Peter Sagan was a much more present force at Paris-Roubaix than he has been for much of the cobbled Classics, but the Bora-Hansgrohe rider said that he was missing the energy he needed to follow the late attacks. Nevertheless, Sagan was happy with how he rode, saying that he’d had a great race.
In a similar place to where he launched his own solo attack last year, Sagan bridged across to the move that would ultimately decide the race with a little over 50 kilometres remaining. The defending champion looked strong as he led the group onto Mons-en-Pévèle and put in a few accelerations to test his rivals.
Knowing that they couldn’t take Sagan to the line, his companions took turns to attack but Sagan seemed wise to it. However, he ran out of steam when Nils Politt (Katusha-Alpecin) made his attack, followed by eventual winner Philippe Gilbert (Deceuninck-QuickStep) inside the final 15 kilometres. A podium still appeared to be in the offing, but he was eventually distanced by Yves Lampaert with the velodrome almost in sight.
“It was good, it was just you know… I did a great race, but in the end, I missed some energy in the final. I did a lot before, and after I miss it,” Sagan said outside his team bus after taking a shower to clean the mud from his face. “In the end I was missing a little bit, maybe I did a bit too much work earlier on and the lacked a bit in the end. But it’s always very hard against two strong riders like Lampaert and Gilbert.”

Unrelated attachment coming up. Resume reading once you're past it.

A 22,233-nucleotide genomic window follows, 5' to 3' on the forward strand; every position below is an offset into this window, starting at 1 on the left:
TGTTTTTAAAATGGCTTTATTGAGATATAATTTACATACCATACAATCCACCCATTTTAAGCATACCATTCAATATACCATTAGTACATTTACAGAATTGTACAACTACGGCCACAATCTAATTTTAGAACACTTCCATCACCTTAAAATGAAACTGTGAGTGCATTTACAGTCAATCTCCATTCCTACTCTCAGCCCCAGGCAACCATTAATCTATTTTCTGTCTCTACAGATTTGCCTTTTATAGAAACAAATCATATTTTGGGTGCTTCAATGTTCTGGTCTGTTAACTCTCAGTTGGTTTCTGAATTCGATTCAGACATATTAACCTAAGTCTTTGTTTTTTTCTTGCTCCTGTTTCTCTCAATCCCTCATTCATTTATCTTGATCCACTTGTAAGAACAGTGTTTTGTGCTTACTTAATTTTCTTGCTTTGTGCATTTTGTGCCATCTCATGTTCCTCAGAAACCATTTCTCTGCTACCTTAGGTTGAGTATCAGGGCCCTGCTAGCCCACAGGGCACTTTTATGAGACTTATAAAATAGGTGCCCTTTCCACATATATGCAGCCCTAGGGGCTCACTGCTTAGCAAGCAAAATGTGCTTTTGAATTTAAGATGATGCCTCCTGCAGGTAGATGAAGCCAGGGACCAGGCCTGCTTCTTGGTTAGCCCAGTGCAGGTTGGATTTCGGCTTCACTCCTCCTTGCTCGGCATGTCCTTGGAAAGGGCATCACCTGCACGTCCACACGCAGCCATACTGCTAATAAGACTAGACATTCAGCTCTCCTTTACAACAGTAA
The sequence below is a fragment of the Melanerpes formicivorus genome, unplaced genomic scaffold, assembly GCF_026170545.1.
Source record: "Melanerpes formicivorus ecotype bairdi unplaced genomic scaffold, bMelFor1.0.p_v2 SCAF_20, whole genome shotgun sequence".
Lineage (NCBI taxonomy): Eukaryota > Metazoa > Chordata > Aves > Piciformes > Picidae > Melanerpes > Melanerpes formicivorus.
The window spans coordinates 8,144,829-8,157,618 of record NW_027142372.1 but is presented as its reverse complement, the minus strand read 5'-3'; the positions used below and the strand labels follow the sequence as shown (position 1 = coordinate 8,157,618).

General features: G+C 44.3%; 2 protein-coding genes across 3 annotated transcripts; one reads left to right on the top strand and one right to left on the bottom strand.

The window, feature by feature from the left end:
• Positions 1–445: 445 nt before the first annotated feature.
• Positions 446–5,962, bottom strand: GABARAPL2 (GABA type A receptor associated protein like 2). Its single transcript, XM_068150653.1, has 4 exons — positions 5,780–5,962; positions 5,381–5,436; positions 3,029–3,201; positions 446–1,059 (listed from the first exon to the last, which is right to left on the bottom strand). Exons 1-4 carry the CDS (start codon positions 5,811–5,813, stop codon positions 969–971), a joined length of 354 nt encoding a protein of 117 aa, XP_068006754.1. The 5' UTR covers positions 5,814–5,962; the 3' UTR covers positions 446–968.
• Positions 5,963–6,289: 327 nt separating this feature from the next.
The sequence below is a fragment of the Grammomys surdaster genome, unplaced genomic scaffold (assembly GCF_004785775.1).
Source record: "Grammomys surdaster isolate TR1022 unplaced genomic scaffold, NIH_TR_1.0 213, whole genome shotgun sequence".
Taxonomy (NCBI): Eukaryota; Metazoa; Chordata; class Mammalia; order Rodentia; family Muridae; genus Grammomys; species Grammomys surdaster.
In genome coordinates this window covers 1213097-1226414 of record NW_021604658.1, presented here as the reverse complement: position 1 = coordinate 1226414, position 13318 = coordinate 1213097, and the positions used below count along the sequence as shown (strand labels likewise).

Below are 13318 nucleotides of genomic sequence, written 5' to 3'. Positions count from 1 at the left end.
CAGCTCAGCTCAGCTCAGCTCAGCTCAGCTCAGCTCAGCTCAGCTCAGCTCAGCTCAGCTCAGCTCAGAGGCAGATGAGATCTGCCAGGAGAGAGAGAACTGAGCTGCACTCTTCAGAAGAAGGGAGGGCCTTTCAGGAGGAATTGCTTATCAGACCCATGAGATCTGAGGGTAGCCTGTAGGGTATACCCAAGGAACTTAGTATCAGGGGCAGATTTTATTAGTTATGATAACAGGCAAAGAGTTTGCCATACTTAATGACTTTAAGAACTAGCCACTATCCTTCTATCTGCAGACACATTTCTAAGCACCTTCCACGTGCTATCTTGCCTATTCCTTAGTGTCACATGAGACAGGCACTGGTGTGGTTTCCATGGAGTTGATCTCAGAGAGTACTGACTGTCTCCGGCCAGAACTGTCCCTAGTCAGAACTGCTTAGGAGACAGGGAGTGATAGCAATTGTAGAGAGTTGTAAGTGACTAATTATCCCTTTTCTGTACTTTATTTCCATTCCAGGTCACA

In the end, Sagan came to the velodrome with Sep Vanmarcke, who had caught up with him after suffering a mechanical problem. Sagan’s exhaustion was clear to see as he did not even react to Vanmarcke’s sprint for the line, rolling over to take fifth place – a strong result nevertheless.
“I don’t know exactly what happened. In the end I was quite empty in the legs,” explained Sagan. “If I had a better day, it might have been different, but I did my best I’m happy with that.”
After a difficult period over the past two weeks, Paris-Roubaix was perhaps a sign of Sagan’s fortunes turning as he now looks towards the Ardennes Classics next week. Whether or not it was his best performance of the spring, Sagan is not so sure, but he can leave France relatively pleased.
“Well, I was also good in Milan-San Remo. In Australia, I also won one stage. I don't think it was the best but for sure it was OK,” said Sagan. “How I always say, every year is different, you know, every race is different. If you are going to repeat this tomorrow this race is going to be totally different. You know, we have only one shot and we have to take our chance.”
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